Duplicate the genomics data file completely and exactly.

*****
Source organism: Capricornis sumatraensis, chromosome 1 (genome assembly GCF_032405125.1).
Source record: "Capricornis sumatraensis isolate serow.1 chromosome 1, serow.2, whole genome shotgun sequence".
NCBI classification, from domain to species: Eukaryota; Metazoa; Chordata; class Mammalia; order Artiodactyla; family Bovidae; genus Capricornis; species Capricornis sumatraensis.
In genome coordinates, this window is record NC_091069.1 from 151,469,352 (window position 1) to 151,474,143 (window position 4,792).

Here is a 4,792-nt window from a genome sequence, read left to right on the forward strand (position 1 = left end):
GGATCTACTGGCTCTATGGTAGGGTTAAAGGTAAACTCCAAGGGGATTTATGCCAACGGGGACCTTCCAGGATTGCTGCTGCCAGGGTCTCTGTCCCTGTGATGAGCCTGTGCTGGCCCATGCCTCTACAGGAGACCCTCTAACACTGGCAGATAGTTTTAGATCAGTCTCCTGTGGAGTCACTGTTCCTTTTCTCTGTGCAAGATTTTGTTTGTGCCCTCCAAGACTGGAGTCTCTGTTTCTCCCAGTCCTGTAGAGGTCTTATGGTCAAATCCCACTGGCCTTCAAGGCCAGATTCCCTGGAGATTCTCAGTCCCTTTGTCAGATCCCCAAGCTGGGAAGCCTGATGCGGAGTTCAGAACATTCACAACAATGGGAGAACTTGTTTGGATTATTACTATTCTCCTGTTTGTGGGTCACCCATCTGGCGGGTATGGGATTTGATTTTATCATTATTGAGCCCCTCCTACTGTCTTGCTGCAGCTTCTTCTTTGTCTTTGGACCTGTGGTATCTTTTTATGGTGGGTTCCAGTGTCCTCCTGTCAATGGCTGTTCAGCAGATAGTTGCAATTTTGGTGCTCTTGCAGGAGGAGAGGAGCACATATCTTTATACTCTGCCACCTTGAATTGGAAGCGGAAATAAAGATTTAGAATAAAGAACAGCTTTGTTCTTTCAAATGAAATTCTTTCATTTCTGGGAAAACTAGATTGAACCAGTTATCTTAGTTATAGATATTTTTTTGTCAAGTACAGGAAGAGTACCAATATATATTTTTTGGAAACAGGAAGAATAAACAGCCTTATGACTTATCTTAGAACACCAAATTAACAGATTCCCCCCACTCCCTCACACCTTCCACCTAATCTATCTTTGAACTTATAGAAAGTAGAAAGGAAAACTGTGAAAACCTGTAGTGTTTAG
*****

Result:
Source organism: Capricornis sumatraensis, chromosome 1 (genome assembly GCF_032405125.1).
Source record: "Capricornis sumatraensis isolate serow.1 chromosome 1, serow.2, whole genome shotgun sequence".
NCBI classification, from domain to species: Eukaryota; Metazoa; Chordata; class Mammalia; order Artiodactyla; family Bovidae; genus Capricornis; species Capricornis sumatraensis.
In genome coordinates, this window is record NC_091069.1 from 151,469,352 (window position 1) to 151,474,143 (window position 4,792).

Here is a 4,792-nt window from a genome sequence, read left to right on the forward strand (position 1 = left end):
GGATCTACTGGCTCTATGGTAGGGTTAAAGGTAAACTCCAAGGGGATTTATGCCAACGGGGACCTTCCAGGATTGCTGCTGCCAGGGTCTCTGTCCCTGTGATGAGCCTGTGCTGGCCCATGCCTCTACAGGAGACCCTCTAACACTGGCAGATAGTTTTAGATCAGTCTCCTGTGGAGTCACTGTTCCTTTTCTCTGTGCAAGATTTTGTTTGTGCCCTCCAAGACTGGAGTCTCTGTTTCTCCCAGTCCTGTAGAGGTCTTATGGTCAAATCCCACTGGCCTTCAAGGCCAGATTCCCTGGAGATTCTCAGTCCCTTTGTCAGATCCCCAAGCTGGGAAGCCTGATGCGGAGTTCAGAACATTCACAACAATGGGAGAACTTGTTTGGATTATTACTATTCTCCTGTTTGTGGGTCACCCATCTGGCGGGTATGGGATTTGATTTTATCATTATTGAGCCCCTCCTACTGTCTTGCTGCAGCTTCTTCTTTGTCTTTGGACCTGTGGTATCTTTTTATGGTGGGTTCCAGTGTCCTCCTGTCAATGGCTGTTCAGCAGATAGTTGCAATTTTGGTGCTCTTGCAGGAGGAGAGGAGCACATATCTTTATACTCTGCCACCTTGAATTGGAAGCGGAAATAAAGATTTAGAATAAAGAACAGCTTTGTTCTTTCAAATGAAATTCTTTCATTTCTGGGAAAACTAGATTGAACCAGTTATCTTAGTTATAGATATTTTTTTGTCAAGTACAGGAAGAGTACCAATATATATTTTTTGGAAACAGGAAGAATAAACAGCCTTATGACTTATCTTAGAACACCAAATTAACAGATTCCCCCCACTCCCTCACACCTTCCACCTAATCTATCTTTGAACTTATAGAAAGTAGAAAGGAAAACTGTGAAAACCTGTAGTGTTTAG